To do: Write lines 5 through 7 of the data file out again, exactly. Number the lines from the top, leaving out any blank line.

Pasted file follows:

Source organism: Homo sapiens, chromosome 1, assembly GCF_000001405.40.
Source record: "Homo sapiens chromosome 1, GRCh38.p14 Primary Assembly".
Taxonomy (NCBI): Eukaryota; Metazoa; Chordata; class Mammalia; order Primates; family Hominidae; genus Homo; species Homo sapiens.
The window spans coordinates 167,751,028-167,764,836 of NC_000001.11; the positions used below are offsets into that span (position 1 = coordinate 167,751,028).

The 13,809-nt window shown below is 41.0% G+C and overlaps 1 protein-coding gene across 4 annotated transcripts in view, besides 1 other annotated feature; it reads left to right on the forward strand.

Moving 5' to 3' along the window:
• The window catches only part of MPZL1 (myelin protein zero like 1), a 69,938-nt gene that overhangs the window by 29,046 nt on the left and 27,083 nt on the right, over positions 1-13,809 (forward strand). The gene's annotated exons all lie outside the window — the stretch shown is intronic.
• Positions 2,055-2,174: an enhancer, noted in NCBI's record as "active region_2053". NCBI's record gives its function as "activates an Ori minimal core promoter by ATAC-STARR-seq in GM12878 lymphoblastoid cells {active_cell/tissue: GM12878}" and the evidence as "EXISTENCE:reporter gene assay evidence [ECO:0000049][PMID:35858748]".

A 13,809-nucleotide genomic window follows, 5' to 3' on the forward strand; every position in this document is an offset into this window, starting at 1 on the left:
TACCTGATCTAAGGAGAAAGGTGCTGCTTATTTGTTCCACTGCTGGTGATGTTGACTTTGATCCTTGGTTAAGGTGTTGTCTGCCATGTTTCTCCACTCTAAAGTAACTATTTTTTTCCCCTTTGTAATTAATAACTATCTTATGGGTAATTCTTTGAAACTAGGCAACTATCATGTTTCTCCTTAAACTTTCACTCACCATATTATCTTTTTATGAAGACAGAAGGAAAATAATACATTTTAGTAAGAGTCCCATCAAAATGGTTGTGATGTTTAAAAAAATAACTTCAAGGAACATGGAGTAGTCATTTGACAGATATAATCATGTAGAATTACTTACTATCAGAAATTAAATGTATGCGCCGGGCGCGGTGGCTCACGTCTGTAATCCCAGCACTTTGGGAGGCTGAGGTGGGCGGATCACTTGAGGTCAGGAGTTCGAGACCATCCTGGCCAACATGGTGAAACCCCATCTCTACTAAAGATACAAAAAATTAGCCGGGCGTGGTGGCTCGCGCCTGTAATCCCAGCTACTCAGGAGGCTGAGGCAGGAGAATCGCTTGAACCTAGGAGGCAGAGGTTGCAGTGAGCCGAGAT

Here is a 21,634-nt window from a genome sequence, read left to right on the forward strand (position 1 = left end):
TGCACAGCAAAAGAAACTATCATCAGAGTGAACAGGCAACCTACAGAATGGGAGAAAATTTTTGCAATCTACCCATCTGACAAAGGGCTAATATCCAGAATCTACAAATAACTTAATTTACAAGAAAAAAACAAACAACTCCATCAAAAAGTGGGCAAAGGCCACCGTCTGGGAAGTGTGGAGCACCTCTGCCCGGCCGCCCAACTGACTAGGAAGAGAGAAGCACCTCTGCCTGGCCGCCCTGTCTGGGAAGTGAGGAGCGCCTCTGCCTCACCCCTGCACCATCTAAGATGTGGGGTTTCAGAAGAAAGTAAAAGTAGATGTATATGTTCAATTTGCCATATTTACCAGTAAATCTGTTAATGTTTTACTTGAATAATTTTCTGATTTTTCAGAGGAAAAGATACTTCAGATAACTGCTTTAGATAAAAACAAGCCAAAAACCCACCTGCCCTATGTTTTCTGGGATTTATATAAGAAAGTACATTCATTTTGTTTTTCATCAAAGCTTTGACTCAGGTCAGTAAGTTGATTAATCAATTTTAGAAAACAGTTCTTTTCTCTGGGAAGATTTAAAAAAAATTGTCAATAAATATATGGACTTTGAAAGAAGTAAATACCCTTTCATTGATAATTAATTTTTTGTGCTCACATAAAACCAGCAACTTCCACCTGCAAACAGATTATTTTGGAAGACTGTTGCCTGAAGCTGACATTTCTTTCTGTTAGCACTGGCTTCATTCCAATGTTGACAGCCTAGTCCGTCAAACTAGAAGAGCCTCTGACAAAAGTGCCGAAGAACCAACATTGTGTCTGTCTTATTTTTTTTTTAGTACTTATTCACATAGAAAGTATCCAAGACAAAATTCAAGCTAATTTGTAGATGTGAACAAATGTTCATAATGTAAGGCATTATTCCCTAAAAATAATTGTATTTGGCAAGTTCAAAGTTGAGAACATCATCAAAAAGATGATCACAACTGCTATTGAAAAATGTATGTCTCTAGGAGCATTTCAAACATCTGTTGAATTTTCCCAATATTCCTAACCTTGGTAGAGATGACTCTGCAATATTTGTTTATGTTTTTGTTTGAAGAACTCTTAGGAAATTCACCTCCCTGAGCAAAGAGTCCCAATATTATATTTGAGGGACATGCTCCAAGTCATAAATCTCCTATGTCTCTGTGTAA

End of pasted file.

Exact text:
The 13,809-nt window shown below is 41.0% G+C and overlaps 1 protein-coding gene across 4 annotated transcripts in view, besides 1 other annotated feature; it reads left to right on the forward strand.

Moving 5' to 3' along the window:
• The window catches only part of MPZL1 (myelin protein zero like 1), a 69,938-nt gene that overhangs the window by 29,046 nt on the left and 27,083 nt on the right, over positions 1-13,809 (forward strand). The gene's annotated exons all lie outside the window — the stretch shown is intronic.